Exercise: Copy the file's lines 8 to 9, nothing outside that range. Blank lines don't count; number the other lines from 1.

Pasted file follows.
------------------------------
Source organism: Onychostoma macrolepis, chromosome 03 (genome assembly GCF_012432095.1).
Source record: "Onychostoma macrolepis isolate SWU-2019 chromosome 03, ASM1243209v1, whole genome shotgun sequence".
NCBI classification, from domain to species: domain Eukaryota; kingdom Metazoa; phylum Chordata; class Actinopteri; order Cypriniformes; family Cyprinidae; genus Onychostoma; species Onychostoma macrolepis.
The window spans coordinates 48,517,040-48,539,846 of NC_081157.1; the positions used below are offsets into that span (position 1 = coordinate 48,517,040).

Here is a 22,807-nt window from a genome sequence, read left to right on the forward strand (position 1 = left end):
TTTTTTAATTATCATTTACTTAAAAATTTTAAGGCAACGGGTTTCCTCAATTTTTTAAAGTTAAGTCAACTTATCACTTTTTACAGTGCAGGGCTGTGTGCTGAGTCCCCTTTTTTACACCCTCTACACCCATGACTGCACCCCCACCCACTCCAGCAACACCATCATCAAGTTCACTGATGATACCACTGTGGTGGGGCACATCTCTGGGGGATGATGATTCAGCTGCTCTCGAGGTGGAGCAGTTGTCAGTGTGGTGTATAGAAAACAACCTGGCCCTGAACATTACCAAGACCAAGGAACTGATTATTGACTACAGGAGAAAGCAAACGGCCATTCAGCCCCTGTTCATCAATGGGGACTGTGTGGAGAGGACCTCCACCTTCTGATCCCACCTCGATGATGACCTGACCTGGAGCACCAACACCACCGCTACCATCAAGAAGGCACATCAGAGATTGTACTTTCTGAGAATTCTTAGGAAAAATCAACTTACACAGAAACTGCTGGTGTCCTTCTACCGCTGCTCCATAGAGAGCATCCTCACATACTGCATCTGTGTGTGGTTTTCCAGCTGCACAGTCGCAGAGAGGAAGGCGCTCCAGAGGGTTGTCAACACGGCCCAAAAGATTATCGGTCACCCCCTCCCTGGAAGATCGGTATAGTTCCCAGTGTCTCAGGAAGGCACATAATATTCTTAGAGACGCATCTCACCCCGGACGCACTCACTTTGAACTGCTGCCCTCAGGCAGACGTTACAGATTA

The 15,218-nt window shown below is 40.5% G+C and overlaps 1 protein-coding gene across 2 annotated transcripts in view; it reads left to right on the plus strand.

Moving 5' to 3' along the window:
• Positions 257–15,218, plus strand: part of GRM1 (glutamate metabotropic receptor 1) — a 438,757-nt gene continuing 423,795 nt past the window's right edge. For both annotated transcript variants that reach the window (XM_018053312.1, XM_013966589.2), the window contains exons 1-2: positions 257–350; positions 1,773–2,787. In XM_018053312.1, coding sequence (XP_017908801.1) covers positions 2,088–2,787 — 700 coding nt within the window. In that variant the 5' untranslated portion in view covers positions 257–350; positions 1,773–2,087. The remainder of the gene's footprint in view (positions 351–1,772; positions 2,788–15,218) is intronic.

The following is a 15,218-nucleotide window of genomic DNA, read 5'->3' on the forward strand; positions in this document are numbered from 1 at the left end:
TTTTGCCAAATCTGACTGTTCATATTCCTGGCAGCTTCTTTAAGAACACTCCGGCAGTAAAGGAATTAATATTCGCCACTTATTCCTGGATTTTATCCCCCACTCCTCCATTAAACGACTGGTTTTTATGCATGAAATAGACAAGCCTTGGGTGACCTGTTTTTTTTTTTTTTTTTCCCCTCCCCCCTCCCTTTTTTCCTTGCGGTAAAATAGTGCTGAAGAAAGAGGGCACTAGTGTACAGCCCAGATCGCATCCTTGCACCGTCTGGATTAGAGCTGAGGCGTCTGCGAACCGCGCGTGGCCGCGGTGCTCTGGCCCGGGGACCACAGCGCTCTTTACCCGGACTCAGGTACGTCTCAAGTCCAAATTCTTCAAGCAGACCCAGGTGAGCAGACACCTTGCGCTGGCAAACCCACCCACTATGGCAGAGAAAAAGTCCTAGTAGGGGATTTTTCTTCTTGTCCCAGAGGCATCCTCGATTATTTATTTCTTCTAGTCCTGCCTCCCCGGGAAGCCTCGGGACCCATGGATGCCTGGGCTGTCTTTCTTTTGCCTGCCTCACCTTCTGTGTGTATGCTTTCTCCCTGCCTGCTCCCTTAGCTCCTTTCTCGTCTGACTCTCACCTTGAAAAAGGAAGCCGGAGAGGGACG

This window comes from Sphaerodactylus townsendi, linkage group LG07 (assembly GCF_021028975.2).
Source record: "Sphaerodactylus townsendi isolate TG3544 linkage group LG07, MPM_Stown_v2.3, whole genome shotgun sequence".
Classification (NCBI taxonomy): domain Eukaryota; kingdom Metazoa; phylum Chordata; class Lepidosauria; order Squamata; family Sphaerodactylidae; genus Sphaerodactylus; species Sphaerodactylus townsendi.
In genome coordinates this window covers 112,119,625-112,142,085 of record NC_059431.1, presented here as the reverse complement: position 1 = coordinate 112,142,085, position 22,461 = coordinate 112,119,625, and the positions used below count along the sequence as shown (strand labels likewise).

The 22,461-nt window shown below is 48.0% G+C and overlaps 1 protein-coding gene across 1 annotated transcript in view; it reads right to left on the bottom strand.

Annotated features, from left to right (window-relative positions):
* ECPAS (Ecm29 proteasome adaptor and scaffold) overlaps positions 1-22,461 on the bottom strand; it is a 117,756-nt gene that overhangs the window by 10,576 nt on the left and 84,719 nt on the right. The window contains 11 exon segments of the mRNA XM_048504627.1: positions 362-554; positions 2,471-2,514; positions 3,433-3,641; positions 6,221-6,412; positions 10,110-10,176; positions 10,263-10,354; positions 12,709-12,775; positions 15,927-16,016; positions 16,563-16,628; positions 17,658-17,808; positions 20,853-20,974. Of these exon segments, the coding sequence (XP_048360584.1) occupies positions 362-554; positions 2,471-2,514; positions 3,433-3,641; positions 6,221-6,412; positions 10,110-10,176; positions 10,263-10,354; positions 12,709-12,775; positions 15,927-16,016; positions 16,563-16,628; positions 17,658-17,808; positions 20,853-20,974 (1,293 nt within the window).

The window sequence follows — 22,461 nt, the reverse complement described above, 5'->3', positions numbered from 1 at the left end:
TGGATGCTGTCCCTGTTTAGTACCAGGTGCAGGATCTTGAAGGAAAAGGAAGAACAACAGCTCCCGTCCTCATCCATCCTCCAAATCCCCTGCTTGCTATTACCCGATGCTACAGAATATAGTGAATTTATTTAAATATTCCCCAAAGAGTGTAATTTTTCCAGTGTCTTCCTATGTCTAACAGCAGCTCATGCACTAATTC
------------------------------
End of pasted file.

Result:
Moving 5' to 3' along the window:
• Positions 257–15,218, plus strand: part of GRM1 (glutamate metabotropic receptor 1) — a 438,757-nt gene continuing 423,795 nt past the window's right edge. For both annotated transcript variants that reach the window (XM_018053312.1, XM_013966589.2), the window contains exons 1-2: positions 257–350; positions 1,773–2,787. In XM_018053312.1, coding sequence (XP_017908801.1) covers positions 2,088–2,787 — 700 coding nt within the window. In that variant the 5' untranslated portion in view covers positions 257–350; positions 1,773–2,087. The remainder of the gene's footprint in view (positions 351–1,772; positions 2,788–15,218) is intronic.